Positive behavior support plan?

Discussion in 'Special Ed 101' started by wincha, Jan 18, 2007.

  1. wincha

    wincha New Member

    First question:
    Can you have a positive behavorial support plan without an IEP? If not can you have it with a 504?

    The CARE team has met(post not eligibility meeting) due to some circumstances which involve behavior however it appears it also stems from my daughters Generalized Anxiety Disorder (GAD). My husband was at this lengthy meeting coming up with a plan for extended due dates, working with the counselor when unable to do an assignment not to say NO but to stay I would like to bring this home for homework. We are in the process of getting an IEE but waiting for the report to come to us(should be anyday now, its done and being mailed). There were suggestions given by the counselor and the psychologist. It would appear to me if she is being removed from class for behavior with her diagnosis of Generalized Anxiety Disorder (GAD) she would qualify but they say not that part is just behavior and will follow policy go to office, miss recess ect... at what point (this is without the IEE) would the school consider her eligable for an IEP(by the way, she is very bright and doesn't need to study much to still Ace a test)

    The teacher is supported by the principal, we can not get her moved to another class. 2 days ago my daughter ended up in the bathroom in a corner crying. The teacher said she thought she was blowing her nose. My daughter said she cried 5 times that day. The teacher started out by telling my daughter "Your dad says you can't work with these 2 girls on projects" so NOT true. My husband told her he never said this and she said it was miscommunication. Then she told one of the other girls she needs to make new friends and my daughter was "pulling her down", later my daughter signed out per policy to go to the bathroom and the other girls followed her in, the teacher came in, other teachers, the counselor, my daughter ended up in the corner crying. One girl said her teacher said "I can't believe she is in the corner" and later told us she didn't know she was crying.

    I am not sure where to go from here. Yes when she feels pushed into a corner about work she says NO and the counselor is supposed to work with her however it has already happened today, the principal talked to her with her dad and it will not go on her record this time but future times will and will result in missed recesses ect... when my daughter feels she cannot do things right she sets herself up to fail and it becomes a viscous circle. She sees a therapist but there is only so much can be achieved during these sessions in the evening.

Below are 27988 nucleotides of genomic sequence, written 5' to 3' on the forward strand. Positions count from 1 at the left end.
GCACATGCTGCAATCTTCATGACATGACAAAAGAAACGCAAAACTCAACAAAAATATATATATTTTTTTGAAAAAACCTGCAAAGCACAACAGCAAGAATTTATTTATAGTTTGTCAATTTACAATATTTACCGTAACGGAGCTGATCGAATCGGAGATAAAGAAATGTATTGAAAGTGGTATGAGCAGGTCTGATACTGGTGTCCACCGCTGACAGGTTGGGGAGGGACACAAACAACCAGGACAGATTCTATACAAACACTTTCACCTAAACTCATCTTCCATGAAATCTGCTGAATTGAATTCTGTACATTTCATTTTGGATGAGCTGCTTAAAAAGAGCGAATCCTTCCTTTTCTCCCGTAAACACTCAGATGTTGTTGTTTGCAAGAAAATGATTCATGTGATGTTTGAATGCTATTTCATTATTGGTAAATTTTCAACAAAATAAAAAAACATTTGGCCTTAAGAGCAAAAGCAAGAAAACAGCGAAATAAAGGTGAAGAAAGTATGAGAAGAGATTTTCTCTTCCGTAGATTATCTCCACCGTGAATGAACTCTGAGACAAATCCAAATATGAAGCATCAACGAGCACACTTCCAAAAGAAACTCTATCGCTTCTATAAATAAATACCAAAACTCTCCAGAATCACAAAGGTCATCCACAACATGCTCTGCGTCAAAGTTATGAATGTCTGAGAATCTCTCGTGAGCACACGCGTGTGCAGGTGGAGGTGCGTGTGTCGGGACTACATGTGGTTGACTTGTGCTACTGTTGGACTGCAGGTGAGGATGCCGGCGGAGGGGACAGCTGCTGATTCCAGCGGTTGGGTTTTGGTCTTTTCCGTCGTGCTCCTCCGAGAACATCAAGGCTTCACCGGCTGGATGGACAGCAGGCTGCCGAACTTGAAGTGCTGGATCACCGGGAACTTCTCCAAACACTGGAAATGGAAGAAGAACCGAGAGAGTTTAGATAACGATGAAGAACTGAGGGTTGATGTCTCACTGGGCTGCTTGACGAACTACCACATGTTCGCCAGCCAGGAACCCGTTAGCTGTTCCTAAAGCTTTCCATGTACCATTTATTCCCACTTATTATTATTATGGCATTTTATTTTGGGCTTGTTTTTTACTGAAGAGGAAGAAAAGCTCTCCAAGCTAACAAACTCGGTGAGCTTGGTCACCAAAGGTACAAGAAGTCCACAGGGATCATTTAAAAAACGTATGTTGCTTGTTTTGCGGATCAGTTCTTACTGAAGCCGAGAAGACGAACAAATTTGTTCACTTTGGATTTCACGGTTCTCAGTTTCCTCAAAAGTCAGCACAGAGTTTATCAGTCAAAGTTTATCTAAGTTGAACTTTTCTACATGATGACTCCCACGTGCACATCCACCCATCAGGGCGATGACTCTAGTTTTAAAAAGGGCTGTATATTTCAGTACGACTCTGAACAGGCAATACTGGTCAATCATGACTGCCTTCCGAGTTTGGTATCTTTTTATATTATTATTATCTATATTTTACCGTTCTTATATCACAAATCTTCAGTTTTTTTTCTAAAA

Any advice?
  2. Martie

    Martie Moderator

    I posted to this thread last night but when I looked this morning--it was gone???

    If your school uses a Flex Plan model, theoreticlly, your difficult child could have a BIP without either an IEP or a 504 plan. However, you school district is not very cooperative, so I would want the protection and accountability of an IEP.

    The teacher is being very unprofessional and is in my opinion making the situation much worse than it would otherwise be for your difficult child. This is not OK--and I think youhsould focus on her lack of "best practice." (Flex serve and Best Practice are tied--school districts can't say they do "Flex Serve" and not pay attention to Best Practice.)

    I know you want an IEP and when you get the IEE, hopefully, you will be able to get your difficult child found eligible. However, it could be a long fight and the things that are happening to difficult child in the mean time are not good for her.

    in my opinion, the school district just wants to be able to use "normal procedures." The idea that staying in from recess is "on the permanent record," is not exactly where the action is with most of our kids by adolescence and reminds me of something that happened to me (not either of my kids):

    No one looks at the "permanent record" of anyone's grade school experiences. This was a lesson I learned very early in my own life: I KDG (!) walking to school alone (shows you how long ago I was in KDG.)I was late so I cut across a yard and was caught doing this forbidden act. In the principal's office, she told me that this "crime" would be entered into my "permanent record." I was scared sh*itless by her tone of voice and went home to tell my mother what had happened to me. My mother, who was generally pretty supportive of schools policies, burst out laughing--the idea that one's "permanent record demerits" start in KDG for cutting across the grass was just too much for her not to laugh. I think you should keep your eye on the larger issues: keeping your difficult child in school for the long term, remembering that problems get worse, not better, for most of our kids in early adolescence. Middle adolescence can be a time of growth for many kids if their earlier experiences haven't given them drug habits, or made them become so alienated they won't go to school at all, or they have become so emotionally withdrawn they are unavailable to any therapy.

    This cevelopmental pattern is why I get particularly concerned about how your el school is handling your difficult child's problems: not in a way that is going to make it easier for her to seek help from authority figures at school when she is older and problems are (usually) bigger.

    Best to you,